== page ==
See a preview sample of the book here.
One of the greatest inventions of humanity has been the book, the written word, which we continue to use as an essential tool for our studies. In fact, books have been our companions during this pandemic and the need for more books and libraries was even felt, which is why some schools, like mine, offer book delivery services.
Unlike other books that tell about the history of the book, the author’s contribution consists in telling the same thing but as a novel and an essay at the same time. The rise of this book in Spain has been so great that they are already in the 26th edition. I include this book because many schools still do not have much access to books or libraries, which is important to have a quality education, since they contribute to people’s literacy.
Note: the Spanish ebook and audiobook are available in Overdrive.
Read an interview (in English) with the author here, where she explains how she came to be interested in ancient culture.
In April 2020 the Bookseller reported that there had been a bidding frenzy for translation rights to this best-selling and award-winning book — read here.
Infinity in a Reed is “a history of knowledge and scholarship that is steeped in adventure, drama and bloodshed” and Hodder promised the book “brings to life the cast of amazing characters who have championed, protected and fought for the book over the centuries, and follows the adventures of rebels, spies, soldiers, slaves, nuns, teachers, translators and more”.
Vallejo is a classicist, novelist and journalist. She has a PhD in classical philosophy from the universities of Zaragoza and Florence and has a weekly column for El País and Heraldo de Aragón.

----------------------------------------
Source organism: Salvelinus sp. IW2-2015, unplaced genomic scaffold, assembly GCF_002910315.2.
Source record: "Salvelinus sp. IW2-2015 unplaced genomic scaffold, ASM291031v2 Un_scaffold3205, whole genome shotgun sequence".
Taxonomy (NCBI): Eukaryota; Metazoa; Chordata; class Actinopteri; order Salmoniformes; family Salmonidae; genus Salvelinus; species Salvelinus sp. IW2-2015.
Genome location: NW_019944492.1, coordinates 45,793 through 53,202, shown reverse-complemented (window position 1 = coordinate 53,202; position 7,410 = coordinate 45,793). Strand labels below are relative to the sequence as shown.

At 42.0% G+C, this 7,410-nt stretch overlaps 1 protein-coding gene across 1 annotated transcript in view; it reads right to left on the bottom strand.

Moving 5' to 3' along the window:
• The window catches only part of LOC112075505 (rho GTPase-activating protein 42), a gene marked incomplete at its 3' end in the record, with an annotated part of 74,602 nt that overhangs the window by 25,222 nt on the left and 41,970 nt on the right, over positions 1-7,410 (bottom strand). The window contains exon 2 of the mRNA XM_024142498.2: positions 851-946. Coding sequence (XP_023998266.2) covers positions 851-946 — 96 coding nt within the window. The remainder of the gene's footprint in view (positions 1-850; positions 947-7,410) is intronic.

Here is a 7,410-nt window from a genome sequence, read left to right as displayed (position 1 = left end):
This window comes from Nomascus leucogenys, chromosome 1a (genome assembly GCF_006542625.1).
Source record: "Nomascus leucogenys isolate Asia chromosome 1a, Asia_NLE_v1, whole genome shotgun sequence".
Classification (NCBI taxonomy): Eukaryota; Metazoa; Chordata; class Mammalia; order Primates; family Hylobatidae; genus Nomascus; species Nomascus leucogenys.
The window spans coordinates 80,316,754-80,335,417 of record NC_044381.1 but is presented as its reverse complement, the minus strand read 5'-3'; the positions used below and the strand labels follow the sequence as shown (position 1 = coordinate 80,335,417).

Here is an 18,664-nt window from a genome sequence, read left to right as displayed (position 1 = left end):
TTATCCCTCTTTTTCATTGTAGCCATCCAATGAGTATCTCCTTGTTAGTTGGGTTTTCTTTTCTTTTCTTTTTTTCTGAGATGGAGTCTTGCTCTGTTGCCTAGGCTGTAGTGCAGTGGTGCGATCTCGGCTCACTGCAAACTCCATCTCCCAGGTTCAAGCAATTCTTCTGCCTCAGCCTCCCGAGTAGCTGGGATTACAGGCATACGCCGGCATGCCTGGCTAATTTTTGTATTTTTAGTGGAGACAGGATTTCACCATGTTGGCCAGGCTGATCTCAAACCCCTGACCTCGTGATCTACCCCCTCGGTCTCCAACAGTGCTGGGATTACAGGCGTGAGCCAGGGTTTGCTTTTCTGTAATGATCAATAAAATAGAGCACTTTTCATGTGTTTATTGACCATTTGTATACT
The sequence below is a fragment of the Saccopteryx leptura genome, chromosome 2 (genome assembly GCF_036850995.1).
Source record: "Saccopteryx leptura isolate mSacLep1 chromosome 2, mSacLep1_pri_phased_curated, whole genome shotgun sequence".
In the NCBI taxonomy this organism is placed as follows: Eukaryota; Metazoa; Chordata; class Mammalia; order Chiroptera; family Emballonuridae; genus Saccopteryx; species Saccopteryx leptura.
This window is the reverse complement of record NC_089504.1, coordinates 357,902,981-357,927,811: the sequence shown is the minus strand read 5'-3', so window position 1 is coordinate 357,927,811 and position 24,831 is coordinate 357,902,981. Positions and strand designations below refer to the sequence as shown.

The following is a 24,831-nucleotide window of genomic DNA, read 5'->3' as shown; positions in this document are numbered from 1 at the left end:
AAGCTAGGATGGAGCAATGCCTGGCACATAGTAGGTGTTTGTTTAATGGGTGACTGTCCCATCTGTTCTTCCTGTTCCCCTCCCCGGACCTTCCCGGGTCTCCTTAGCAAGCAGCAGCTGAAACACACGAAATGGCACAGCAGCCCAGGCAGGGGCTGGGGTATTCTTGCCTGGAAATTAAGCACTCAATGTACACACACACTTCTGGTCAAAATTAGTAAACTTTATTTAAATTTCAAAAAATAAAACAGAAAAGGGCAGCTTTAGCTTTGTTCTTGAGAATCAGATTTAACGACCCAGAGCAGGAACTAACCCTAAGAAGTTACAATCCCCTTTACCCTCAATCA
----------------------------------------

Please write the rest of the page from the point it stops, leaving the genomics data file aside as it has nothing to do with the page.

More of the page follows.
Ensuring universal access to sexual health and reproductive rights is also fought by providing information on these issues.
This is a guide prepared by the government of Mexico seven years ago, but it is still current and well-prepared information, especially aimed at adolescents so that they know more about their sexuality in order to enjoy it with greater knowledge about themselves and, as a consequence, learn to choose what is best for them.
Click here for a PDF of the book (about 200 pages).
This podcast was one of my favorite discoveries of the year 2020.
I think Diana Uribe is one of the best Latin American female narrators I have ever heard. She is a historian and radio host, now in podcast format, and she tells us stories on various topics, for example, she has just started a series called: the History of Latin America, she has started the journey in Mexico and will continue to the south. Diana has a flourishing vocabulary and fulfills her mission, as she has proposed it, to promote the value our cultural diversity.
Sara Ulloa is an international librarian. Peruvian with a bachelor degree in Library and Information Sciences from San Marcos National University. She is currently the Head Librarian of Secondary at San Silvestre School in Lima, Peru. Twitter @sarisimas
Note: most of the books highlighted during this month of SDGs can be found on this GLLI Goodreads shelf.
What are your favorite books that relate to the UN Sustainable Development Goals? Please share them in the comments. Let’s make this a conversation and work on the goals together.